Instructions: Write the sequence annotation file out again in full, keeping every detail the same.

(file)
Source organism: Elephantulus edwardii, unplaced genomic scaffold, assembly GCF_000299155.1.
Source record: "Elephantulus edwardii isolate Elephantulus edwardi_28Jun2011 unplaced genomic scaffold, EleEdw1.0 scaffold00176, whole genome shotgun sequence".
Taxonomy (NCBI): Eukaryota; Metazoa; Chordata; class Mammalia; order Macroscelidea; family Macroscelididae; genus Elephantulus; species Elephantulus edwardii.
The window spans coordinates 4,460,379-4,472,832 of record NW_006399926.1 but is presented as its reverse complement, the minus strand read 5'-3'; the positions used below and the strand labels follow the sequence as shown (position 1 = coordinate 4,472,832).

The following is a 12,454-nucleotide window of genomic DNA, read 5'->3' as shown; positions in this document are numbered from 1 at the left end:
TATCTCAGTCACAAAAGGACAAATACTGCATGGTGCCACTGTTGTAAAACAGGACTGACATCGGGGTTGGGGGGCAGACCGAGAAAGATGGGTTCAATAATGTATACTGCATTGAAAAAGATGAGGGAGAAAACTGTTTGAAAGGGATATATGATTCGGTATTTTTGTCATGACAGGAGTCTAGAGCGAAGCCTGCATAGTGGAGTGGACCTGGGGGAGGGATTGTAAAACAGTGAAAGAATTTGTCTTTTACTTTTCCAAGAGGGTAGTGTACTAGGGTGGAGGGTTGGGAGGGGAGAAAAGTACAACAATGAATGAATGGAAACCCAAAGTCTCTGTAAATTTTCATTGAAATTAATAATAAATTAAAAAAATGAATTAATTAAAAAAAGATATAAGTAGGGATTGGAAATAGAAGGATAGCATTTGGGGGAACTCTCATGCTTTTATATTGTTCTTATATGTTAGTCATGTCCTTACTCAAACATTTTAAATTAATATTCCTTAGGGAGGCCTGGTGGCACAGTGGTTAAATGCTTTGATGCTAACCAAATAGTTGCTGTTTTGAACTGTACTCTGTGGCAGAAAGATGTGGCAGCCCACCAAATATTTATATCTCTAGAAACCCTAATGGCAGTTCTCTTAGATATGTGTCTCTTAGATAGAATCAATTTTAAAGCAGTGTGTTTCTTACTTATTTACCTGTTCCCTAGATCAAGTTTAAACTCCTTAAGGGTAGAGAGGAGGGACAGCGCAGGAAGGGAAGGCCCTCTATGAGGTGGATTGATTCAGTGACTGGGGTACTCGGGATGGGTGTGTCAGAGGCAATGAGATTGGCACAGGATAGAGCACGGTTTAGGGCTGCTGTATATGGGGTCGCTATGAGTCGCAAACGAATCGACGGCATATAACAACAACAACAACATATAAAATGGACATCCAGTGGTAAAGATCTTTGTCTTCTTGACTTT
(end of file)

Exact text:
Source organism: Elephantulus edwardii, unplaced genomic scaffold, assembly GCF_000299155.1.
Source record: "Elephantulus edwardii isolate Elephantulus edwardi_28Jun2011 unplaced genomic scaffold, EleEdw1.0 scaffold00176, whole genome shotgun sequence".
Taxonomy (NCBI): Eukaryota; Metazoa; Chordata; class Mammalia; order Macroscelidea; family Macroscelididae; genus Elephantulus; species Elephantulus edwardii.
The window spans coordinates 4,460,379-4,472,832 of record NW_006399926.1 but is presented as its reverse complement, the minus strand read 5'-3'; the positions used below and the strand labels follow the sequence as shown (position 1 = coordinate 4,472,832).

The following is a 12,454-nucleotide window of genomic DNA, read 5'->3' as shown; positions in this document are numbered from 1 at the left end:
TATCTCAGTCACAAAAGGACAAATACTGCATGGTGCCACTGTTGTAAAACAGGACTGACATCGGGGTTGGGGGGCAGACCGAGAAAGATGGGTTCAATAATGTATACTGCATTGAAAAAGATGAGGGAGAAAACTGTTTGAAAGGGATATATGATTCGGTATTTTTGTCATGACAGGAGTCTAGAGCGAAGCCTGCATAGTGGAGTGGACCTGGGGGAGGGATTGTAAAACAGTGAAAGAATTTGTCTTTTACTTTTCCAAGAGGGTAGTGTACTAGGGTGGAGGGTTGGGAGGGGAGAAAAGTACAACAATGAATGAATGGAAACCCAAAGTCTCTGTAAATTTTCATTGAAATTAATAATAAATTAAAAAAATGAATTAATTAAAAAAAGATATAAGTAGGGATTGGAAATAGAAGGATAGCATTTGGGGGAACTCTCATGCTTTTATATTGTTCTTATATGTTAGTCATGTCCTTACTCAAACATTTTAAATTAATATTCCTTAGGGAGGCCTGGTGGCACAGTGGTTAAATGCTTTGATGCTAACCAAATAGTTGCTGTTTTGAACTGTACTCTGTGGCAGAAAGATGTGGCAGCCCACCAAATATTTATATCTCTAGAAACCCTAATGGCAGTTCTCTTAGATATGTGTCTCTTAGATAGAATCAATTTTAAAGCAGTGTGTTTCTTACTTATTTACCTGTTCCCTAGATCAAGTTTAAACTCCTTAAGGGTAGAGAGGAGGGACAGCGCAGGAAGGGAAGGCCCTCTATGAGGTGGATTGATTCAGTGACTGGGGTACTCGGGATGGGTGTGTCAGAGGCAATGAGATTGGCACAGGATAGAGCACGGTTTAGGGCTGCTGTATATGGGGTCGCTATGAGTCGCAAACGAATCGACGGCATATAACAACAACAACAACATATAAAATGGACATCCAGTGGTAAAGATCTTTGTCTTCTTGACTTT